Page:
For Empathy in Politics and Policy, Check out This Chekhov Checklist
A different kind of Russian story.
There has been much ink spilled on the lack of empathy in politics and policy today -- lack of empathy for U.S. President Donald Trump’s voters, for people of color, for people in other countries, and in Trump’s own heart and mind.
There has been much ink spilled on the lack of empathy in politics and policy today — lack of empathy for U.S. President Donald Trump’s voters, for people of color, for people in other countries, and in Trump’s own heart and mind.
And so, amidst talk of walls and tariffs and the media as the opposition and ahead of the first presidential phone call with Russian President Vladimir Putin, we suggest an empathetic antidote in the form of the writings of the grandson of a Russian peasant, a doctor turned author — Anton Chekhov, whose 157th birthday is this Sunday.
On the one hand, Chekhov might not be the first name to read on foreign policy. “There’s not a lot of writing about foreign lands in a literal sense,” Cathy Popkin, a Chekhov scholar at Columbia University, admitted to Foreign Policy. “But sometimes characters might as well be foreigners to each other. And sometimes there’s a groundswell of hope.”
And so, without further ado, some stories by Chekhov that you, whatever your position, can check out for a lesson on empathy, or what happens when it’s sadly lacking.
“Rothschild’s Fiddle,” the story of a man who learns, if only for a moment, not to be an anti-Semite.
“Ward 6,” the story of a doctor who visits with inmates and learns that it is very easy to say things like, “There is no real difference between a warm, snug study and this ward … A man’s peace and contentment do not lie outside a man, but in himself” only when you yourself are not in the ward.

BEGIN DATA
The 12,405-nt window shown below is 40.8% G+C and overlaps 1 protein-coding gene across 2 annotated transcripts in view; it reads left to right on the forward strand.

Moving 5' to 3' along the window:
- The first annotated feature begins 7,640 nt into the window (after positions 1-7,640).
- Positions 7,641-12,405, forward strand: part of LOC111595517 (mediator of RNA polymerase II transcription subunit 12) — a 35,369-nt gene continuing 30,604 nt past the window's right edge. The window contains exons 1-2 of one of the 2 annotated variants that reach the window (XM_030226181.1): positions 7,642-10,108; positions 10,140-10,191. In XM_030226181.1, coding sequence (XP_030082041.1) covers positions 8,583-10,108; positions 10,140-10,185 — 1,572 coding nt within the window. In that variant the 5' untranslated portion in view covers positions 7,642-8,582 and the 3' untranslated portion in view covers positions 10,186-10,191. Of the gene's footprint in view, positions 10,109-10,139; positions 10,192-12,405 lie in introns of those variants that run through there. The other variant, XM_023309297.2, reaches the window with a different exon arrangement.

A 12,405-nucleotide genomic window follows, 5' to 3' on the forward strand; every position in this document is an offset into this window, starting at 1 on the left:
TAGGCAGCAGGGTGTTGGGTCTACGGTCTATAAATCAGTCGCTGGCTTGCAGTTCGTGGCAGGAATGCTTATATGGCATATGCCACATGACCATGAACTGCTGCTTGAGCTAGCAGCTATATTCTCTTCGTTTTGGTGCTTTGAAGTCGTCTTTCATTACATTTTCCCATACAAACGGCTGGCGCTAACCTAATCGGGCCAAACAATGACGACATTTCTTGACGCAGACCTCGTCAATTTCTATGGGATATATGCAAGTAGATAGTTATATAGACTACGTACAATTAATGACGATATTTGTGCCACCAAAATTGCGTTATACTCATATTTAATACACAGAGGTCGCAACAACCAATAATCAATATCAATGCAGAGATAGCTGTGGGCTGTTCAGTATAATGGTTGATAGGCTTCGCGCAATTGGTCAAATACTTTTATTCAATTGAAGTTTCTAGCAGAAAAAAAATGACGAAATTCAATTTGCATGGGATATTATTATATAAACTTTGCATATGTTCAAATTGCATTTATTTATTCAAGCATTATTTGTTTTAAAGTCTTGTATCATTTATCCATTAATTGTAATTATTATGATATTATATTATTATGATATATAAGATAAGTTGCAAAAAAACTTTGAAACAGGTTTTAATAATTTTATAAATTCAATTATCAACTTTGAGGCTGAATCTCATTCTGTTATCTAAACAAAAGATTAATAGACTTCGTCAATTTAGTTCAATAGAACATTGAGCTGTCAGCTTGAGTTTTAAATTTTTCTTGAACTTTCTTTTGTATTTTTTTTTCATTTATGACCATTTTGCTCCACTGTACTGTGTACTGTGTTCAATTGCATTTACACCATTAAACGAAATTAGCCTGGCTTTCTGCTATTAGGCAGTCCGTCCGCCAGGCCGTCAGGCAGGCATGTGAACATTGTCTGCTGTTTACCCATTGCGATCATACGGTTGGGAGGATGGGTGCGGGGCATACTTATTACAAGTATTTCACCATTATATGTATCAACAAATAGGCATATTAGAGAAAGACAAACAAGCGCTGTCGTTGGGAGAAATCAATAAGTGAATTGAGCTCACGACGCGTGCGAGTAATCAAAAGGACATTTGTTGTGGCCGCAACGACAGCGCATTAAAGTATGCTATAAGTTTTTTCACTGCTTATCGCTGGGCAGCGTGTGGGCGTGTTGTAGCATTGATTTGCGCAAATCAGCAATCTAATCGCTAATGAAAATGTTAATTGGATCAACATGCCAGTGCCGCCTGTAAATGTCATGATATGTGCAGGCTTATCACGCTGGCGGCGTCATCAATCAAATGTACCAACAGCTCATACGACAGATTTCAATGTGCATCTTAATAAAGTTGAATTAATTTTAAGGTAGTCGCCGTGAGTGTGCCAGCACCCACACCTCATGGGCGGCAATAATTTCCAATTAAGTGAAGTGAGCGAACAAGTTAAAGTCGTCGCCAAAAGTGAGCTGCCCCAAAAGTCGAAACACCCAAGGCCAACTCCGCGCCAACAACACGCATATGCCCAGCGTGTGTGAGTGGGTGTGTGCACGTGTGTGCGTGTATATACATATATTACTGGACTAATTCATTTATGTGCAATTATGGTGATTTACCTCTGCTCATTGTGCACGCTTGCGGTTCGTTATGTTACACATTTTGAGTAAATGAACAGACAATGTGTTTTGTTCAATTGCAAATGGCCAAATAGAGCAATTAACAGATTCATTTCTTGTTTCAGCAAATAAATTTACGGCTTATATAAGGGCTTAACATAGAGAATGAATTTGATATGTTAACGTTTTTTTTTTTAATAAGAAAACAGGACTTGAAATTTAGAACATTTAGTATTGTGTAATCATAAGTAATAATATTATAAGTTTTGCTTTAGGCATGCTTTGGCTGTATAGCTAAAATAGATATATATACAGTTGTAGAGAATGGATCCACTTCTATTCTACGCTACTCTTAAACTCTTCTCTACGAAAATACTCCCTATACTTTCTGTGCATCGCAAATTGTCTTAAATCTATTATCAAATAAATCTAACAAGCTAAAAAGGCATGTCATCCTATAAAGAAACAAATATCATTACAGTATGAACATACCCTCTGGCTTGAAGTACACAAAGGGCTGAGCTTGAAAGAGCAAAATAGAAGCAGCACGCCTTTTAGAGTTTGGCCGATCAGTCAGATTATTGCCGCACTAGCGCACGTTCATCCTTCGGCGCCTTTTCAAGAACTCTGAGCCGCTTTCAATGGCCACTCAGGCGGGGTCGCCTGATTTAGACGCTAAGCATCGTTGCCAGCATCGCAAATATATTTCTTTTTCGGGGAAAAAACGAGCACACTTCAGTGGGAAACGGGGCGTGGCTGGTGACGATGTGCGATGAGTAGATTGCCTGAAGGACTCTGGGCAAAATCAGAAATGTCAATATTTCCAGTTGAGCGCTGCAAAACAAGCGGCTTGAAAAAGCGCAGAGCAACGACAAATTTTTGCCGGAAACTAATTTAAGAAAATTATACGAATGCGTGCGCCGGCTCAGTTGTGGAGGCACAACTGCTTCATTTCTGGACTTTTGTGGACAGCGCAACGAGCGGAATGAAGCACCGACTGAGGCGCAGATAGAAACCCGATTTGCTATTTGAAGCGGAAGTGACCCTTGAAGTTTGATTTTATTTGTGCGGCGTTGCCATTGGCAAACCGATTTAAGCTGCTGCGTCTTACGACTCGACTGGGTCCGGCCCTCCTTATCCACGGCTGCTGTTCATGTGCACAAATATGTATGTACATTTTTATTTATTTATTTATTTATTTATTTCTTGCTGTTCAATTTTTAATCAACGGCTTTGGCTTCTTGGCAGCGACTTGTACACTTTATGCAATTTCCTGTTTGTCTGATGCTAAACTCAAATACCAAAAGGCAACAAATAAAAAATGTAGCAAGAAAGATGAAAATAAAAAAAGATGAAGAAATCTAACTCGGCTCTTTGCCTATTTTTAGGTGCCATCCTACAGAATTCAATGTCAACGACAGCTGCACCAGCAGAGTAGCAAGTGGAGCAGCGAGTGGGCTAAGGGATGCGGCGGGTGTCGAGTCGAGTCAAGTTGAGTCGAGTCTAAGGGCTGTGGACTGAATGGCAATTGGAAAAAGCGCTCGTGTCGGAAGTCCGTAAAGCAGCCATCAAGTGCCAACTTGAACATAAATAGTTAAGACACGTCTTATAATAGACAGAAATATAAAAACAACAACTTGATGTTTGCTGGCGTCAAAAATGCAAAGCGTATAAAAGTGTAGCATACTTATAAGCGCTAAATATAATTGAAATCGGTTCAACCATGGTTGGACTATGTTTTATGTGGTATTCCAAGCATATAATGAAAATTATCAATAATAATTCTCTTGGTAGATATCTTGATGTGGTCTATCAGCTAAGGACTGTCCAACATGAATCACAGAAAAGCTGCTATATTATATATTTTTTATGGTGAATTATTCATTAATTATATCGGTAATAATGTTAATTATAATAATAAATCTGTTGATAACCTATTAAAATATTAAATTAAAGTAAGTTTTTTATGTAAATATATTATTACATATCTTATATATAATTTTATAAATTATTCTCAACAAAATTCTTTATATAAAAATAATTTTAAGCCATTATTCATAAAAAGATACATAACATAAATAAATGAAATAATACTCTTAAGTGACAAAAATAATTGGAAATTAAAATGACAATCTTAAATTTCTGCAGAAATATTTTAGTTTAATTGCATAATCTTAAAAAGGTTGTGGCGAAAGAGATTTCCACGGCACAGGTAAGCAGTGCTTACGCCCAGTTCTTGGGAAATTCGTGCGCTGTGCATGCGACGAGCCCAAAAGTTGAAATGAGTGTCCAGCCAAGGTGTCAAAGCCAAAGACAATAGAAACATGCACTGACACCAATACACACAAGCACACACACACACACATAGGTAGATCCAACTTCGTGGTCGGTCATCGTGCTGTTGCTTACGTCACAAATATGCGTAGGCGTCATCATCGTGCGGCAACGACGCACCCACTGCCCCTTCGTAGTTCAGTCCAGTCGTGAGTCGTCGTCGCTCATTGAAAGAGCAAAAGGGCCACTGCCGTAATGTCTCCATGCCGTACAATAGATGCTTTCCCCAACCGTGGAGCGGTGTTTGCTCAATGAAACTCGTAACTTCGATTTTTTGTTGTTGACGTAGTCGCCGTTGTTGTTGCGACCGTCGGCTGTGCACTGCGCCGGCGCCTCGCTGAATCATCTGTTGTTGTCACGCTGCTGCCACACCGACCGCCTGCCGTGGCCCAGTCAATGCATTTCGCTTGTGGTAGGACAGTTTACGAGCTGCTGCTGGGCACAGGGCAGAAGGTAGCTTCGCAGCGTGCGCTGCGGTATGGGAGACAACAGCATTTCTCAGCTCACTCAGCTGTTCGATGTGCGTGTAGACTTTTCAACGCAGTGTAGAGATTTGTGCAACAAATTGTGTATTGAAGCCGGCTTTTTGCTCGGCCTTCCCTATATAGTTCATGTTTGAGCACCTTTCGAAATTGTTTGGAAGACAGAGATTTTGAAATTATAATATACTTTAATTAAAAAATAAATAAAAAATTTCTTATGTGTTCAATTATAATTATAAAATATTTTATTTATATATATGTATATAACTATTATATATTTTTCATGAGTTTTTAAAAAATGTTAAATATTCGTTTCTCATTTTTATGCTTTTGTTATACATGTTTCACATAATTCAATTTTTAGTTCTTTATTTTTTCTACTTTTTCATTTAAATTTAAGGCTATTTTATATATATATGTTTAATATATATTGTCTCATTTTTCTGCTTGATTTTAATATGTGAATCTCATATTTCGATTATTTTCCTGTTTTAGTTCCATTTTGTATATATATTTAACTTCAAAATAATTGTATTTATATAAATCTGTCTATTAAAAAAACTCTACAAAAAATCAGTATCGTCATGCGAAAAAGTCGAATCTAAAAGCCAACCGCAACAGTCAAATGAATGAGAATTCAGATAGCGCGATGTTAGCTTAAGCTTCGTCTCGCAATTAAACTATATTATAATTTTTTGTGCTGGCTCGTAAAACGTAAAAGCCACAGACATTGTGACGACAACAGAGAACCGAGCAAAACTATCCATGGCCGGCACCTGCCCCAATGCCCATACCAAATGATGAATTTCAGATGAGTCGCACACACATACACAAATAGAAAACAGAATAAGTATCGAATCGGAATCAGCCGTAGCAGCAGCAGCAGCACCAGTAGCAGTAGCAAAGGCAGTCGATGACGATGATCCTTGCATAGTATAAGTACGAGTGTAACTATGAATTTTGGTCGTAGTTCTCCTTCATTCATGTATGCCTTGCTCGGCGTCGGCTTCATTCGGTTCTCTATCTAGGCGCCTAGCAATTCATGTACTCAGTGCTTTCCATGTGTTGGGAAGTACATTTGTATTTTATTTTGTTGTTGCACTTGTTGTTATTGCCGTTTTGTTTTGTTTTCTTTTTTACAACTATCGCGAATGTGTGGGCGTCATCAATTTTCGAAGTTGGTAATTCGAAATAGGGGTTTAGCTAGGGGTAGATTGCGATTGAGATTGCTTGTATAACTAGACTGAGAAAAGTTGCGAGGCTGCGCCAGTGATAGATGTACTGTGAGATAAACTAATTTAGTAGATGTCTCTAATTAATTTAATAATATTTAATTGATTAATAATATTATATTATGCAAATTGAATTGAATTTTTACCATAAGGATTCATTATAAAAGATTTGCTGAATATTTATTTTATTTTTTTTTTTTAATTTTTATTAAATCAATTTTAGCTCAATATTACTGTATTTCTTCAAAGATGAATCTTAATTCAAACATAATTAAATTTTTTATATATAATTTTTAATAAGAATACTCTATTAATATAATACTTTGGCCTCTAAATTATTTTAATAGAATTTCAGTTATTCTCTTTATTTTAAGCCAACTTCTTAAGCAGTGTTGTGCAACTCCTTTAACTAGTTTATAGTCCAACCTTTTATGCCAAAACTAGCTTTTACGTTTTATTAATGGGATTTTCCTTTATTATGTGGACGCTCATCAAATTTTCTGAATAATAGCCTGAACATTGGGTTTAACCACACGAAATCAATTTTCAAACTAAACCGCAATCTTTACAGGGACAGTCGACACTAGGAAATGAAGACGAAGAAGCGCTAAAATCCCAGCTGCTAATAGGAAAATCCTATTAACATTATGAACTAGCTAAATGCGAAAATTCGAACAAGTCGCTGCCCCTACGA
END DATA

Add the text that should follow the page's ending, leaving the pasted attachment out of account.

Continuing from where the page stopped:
“Anyuta,” the story of a medical student who treats a woman like no more than an instructive prop.
“A Nervous Breakdown” the story of a law student who is overcome by the scale of human suffering after meeting prostitutes.
“Enemies,” the story of a doctor who is taken to make a strange house call on the night his son dies, and who is consumed by irritation at his client long after he is done mourning his son.
Finally, read “The Lady With the Little Dog.” It’s not really about empathy at all (it’s about a love affair), but it ends with the lines, “And it seemed as though in a little while the solution would be found, and then a new and splendid life would begin; and it was clear to both of them that they had still a long, long road before them, and that the most complicated and difficult part of it was only just beginning.”
Because we all need a reminder that yes, life can be, and probably soon will be, much worse.
Photo credit: Alexander Aksakov/Getty Images
Emily Tamkin is a global affairs journalist and the author of The Influence of Soros and Bad Jews. Twitter: @emilyctamkin
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